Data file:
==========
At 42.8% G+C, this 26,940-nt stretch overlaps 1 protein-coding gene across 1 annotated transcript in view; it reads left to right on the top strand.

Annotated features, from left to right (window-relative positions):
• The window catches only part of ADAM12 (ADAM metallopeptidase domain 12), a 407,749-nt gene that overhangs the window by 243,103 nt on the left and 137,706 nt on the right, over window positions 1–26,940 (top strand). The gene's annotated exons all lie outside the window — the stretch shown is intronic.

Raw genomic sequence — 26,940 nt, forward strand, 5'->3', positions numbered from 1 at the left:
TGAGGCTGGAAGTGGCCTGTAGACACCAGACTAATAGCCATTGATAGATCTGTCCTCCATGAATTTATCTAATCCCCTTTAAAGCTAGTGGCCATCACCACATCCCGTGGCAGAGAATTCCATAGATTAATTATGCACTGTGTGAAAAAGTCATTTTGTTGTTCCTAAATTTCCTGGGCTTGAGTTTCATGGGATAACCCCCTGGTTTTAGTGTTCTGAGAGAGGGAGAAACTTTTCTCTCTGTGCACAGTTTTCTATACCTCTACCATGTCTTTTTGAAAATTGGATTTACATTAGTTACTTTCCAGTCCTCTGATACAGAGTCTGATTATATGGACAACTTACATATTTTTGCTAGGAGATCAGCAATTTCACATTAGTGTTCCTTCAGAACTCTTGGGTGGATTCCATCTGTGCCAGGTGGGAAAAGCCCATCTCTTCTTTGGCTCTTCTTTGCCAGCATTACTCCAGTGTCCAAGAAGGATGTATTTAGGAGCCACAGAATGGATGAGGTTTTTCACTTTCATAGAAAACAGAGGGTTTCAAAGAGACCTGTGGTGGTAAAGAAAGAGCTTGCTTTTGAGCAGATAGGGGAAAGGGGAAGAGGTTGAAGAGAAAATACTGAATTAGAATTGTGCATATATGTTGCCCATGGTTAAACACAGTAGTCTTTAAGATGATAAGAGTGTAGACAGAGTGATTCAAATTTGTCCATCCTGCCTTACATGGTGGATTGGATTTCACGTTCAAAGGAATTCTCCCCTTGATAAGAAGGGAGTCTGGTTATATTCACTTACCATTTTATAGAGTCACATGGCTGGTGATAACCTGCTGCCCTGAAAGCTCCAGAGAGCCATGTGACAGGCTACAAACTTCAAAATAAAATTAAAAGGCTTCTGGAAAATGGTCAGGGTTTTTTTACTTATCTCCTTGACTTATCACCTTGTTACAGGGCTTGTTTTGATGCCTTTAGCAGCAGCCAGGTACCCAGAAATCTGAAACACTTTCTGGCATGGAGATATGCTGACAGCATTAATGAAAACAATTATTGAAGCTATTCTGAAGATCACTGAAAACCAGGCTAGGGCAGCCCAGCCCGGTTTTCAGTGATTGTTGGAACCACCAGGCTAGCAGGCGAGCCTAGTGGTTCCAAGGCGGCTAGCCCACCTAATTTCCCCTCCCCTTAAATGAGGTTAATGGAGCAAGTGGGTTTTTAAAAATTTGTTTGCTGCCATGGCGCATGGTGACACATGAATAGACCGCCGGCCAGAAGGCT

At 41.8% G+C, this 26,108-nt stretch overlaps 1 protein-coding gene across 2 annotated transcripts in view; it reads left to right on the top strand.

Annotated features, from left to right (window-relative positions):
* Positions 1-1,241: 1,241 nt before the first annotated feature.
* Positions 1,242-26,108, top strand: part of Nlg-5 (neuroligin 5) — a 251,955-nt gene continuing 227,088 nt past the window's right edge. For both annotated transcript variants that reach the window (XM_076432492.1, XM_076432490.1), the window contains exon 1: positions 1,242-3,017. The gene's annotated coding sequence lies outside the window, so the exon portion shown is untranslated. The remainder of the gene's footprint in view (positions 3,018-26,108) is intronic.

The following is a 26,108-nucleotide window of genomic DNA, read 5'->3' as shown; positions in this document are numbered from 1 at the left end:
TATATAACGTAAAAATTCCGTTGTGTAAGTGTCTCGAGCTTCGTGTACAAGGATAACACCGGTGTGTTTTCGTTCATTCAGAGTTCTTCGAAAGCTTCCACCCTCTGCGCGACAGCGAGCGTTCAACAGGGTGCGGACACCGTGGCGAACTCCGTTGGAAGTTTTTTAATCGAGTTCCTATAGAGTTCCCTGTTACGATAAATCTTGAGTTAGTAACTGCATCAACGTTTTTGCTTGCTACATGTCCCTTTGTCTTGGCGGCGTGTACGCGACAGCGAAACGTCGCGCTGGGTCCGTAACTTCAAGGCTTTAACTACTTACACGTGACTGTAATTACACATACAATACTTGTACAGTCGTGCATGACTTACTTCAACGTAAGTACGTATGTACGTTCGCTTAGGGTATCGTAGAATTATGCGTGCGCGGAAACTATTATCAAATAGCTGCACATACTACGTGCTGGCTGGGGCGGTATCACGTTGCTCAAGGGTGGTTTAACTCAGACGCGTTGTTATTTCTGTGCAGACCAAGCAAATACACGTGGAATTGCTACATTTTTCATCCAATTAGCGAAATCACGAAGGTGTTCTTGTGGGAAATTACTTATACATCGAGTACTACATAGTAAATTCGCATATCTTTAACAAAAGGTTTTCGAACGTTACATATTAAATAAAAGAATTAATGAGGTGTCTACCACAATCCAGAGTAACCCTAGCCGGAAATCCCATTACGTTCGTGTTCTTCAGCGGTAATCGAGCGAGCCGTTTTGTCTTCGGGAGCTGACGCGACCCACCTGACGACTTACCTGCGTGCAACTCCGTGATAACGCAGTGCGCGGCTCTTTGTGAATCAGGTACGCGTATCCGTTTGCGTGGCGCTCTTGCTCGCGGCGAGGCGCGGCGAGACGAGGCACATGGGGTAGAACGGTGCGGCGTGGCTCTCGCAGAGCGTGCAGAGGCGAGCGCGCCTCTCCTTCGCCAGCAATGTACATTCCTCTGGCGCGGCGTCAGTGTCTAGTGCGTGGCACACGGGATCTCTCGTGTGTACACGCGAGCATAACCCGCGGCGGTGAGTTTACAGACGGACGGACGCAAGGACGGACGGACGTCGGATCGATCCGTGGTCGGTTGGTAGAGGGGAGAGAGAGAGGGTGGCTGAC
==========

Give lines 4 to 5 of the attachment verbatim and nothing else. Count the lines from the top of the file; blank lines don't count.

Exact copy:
Raw genomic sequence — 26,940 nt, forward strand, 5'->3', positions numbered from 1 at the left:
TGAGGCTGGAAGTGGCCTGTAGACACCAGACTAATAGCCATTGATAGATCTGTCCTCCATGAATTTATCTAATCCCCTTTAAAGCTAGTGGCCATCACCACATCCCGTGGCAGAGAATTCCATAGATTAATTATGCACTGTGTGAAAAAGTCATTTTGTTGTTCCTAAATTTCCTGGGCTTGAGTTTCATGGGATAACCCCCTGGTTTTAGTGTTCTGAGAGAGGGAGAAACTTTTCTCTCTGTGCACAGTTTTCTATACCTCTACCATGTCTTTTTGAAAATTGGATTTACATTAGTTACTTTCCAGTCCTCTGATACAGAGTCTGATTATATGGACAACTTACATATTTTTGCTAGGAGATCAGCAATTTCACATTAGTGTTCCTTCAGAACTCTTGGGTGGATTCCATCTGTGCCAGGTGGGAAAAGCCCATCTCTTCTTTGGCTCTTCTTTGCCAGCATTACTCCAGTGTCCAAGAAGGATGTATTTAGGAGCCACAGAATGGATGAGGTTTTTCACTTTCATAGAAAACAGAGGGTTTCAAAGAGACCTGTGGTGGTAAAGAAAGAGCTTGCTTTTGAGCAGATAGGGGAAAGGGGAAGAGGTTGAAGAGAAAATACTGAATTAGAATTGTGCATATATGTTGCCCATGGTTAAACACAGTAGTCTTTAAGATGATAAGAGTGTAGACAGAGTGATTCAAATTTGTCCATCCTGCCTTACATGGTGGATTGGATTTCACGTTCAAAGGAATTCTCCCCTTGATAAGAAGGGAGTCTGGTTATATTCACTTACCATTTTATAGAGTCACATGGCTGGTGATAACCTGCTGCCCTGAAAGCTCCAGAGAGCCATGTGACAGGCTACAAACTTCAAAATAAAATTAAAAGGCTTCTGGAAAATGGTCAGGGTTTTTTTACTTATCTCCTTGACTTATCACCTTGTTACAGGGCTTGTTTTGATGCCTTTAGCAGCAGCCAGGTACCCAGAAATCTGAAACACTTTCTGGCATGGAGATATGCTGACAGCATTAATGAAAACAATTATTGAAGCTATTCTGAAGATCACTGAAAACCAGGCTAGGGCAGCCCAGCCCGGTTTTCAGTGATTGTTGGAACCACCAGGCTAGCAGGCGAGCCTAGTGGTTCCAAGGCGGCTAGCCCACCTAATTTCCCCTCCCCTTAAATGAGGTTAATGGAGCAAGTGGGTTTTTAAAAATTTGTTTGCTGCCATGGCGCATGGTGACACATGAATAGACCGCCGGCCAGAAGGCT